Massachusetts falls behind in attracting foreign-trained doctors
Massachusetts is losing doctors, nurses and dentists to other states, even during a historic labor shortage and a pandemic.
What's happening: That's because many of those health professionals got their degrees outside of the U.S., and they can't easily transfer their credentials here, according to a state legislative panel's new report.
Driving the news: A long-awaited report from the Special Commission on Foreign-Trained Medical Professionals confirms what health and immigration advocates have argued for years: The state's requirements to license foreign medical workers are at times unnecessarily strict, and they're driving candidates away.
- Foreign medical workers must take extra steps to practice medicine in any state, such as redoing their residency or passing medical exams accredited in the U.S. Massachusetts requires additional English testing and more training than other states do.
- In Massachusetts, 22% of foreign-trained physicians and about 18% of nurses are unemployed, employed only part-time, or out of the health care labor force entirely.
Why it matters: While Massachusetts is seen as a health care leader, the state has several underserved communities.
- More than 130 cities and towns are designated "health professional shortage areas" by the federal government because they lack primary care, dental and mental health care providers, according to the report.
- Legislators, immigration advocates and hospital leaders are looking at foreign-educated workers as a possible solution, but they say other states are attracting those workers with funding for workforce development and other resources, along with less rigid requirements.
- "When you have a shortage of health care professionals and a lot of people who are ready, willing and able to work in that field, it behooves you to figure out how to streamline the registration process," said Laurie Millman, executive director of the Center for New Americans and one of the commissioners.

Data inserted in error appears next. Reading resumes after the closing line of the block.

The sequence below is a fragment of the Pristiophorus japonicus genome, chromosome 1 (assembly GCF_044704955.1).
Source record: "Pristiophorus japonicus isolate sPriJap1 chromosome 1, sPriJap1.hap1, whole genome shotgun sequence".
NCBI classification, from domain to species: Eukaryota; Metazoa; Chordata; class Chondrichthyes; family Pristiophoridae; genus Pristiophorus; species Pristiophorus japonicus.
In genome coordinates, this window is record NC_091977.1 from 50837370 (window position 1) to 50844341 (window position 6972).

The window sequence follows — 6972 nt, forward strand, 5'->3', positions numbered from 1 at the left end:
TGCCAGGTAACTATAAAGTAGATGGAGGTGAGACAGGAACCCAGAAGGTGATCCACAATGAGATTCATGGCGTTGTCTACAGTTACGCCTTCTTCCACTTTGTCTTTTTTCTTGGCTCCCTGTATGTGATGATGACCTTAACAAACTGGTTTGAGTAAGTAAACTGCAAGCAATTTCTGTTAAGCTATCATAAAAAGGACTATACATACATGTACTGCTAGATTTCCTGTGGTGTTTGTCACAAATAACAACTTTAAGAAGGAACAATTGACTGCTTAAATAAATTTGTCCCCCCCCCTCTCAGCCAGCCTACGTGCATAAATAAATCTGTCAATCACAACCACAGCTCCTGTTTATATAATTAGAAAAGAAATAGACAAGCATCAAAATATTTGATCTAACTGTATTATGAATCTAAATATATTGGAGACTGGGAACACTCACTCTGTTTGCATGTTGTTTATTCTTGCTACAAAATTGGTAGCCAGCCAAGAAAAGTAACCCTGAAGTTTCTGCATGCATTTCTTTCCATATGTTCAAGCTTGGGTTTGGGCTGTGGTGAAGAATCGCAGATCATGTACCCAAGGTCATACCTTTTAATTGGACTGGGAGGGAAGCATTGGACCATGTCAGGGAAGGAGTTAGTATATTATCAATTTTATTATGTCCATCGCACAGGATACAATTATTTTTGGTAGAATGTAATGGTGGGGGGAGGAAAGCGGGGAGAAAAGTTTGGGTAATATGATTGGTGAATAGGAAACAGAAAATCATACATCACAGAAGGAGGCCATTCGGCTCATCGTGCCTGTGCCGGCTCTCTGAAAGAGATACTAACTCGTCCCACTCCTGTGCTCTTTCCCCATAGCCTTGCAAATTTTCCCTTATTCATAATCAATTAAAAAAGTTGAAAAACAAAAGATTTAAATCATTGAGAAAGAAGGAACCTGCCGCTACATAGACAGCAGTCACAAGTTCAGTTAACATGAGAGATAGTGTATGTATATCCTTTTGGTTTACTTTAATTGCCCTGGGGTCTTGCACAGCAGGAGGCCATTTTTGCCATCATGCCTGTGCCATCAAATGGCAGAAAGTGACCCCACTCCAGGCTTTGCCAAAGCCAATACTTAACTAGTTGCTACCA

The 22-member special commission calls for the state to authorize a licensing board to create a pipeline for foreign-trained medical professionals.
- Such a pipeline for doctors, for example, would involve a limited licensing whereby a doctor could eventually practice in an underserved part of the state and ultimately qualify for a full medical license.
What they're saying: "Several states are recognizing the value of the foreign-trained professionals, and they are coming up with different programs and resources to integrate them in their workforce," said Emmanuel Owusu, founder and executive director of the African Bridge Network.
- Owusu, who studied sociology and political science at the University of Ghana, couldn’t find work in any relevant field in Massachusetts until after obtaining a master’s degree in urban planning from Tufts University.
- He founded the network in 2014 to offer foreign-trained workers across the African diaspora the assistance he struggled to find when he first arrived in the U.S. 16 years ago.
- Now the network is helping foreign-trained doctors find work in Boston-area hospitals as they prepare for their medical exams, including through a pilot program developed with the Mayor's Office for Immigrant Advancement.
One solution the report cites is the program at Bunker Hill Community College's Welcome Back Center, which helps 40-50 foreign-trained nurses obtain state nursing licenses a year.
- The center's roles range from helping nurses prepare for English and licensing exams to navigating the bureaucratic nightmare of getting foreign certifications evaluated by accrediting agencies.
- The report calls for putting state funding behind the center and expanding it to cover doctors and dentists
Other recommendations: The panel also seeks to eliminate some requirements entirely, like the seven-year deadline for passing the U.S. medical exams (other states have a 10-year deadline, or none at all).
- The commission also seeks to create a loan program to cover the cost of test prep, exam and licensing fees, and more. The program would be funded by state revenue and private donations.
What's next: The commission calls on state agencies and licensing boards to tackle some smaller short-term recommendations, such as cultural competency training.
- But the report's long-term recommendations would be up to the legislature, which ends its session in three weeks. The panel proposed no timeline on when lawmakers should make those changes.
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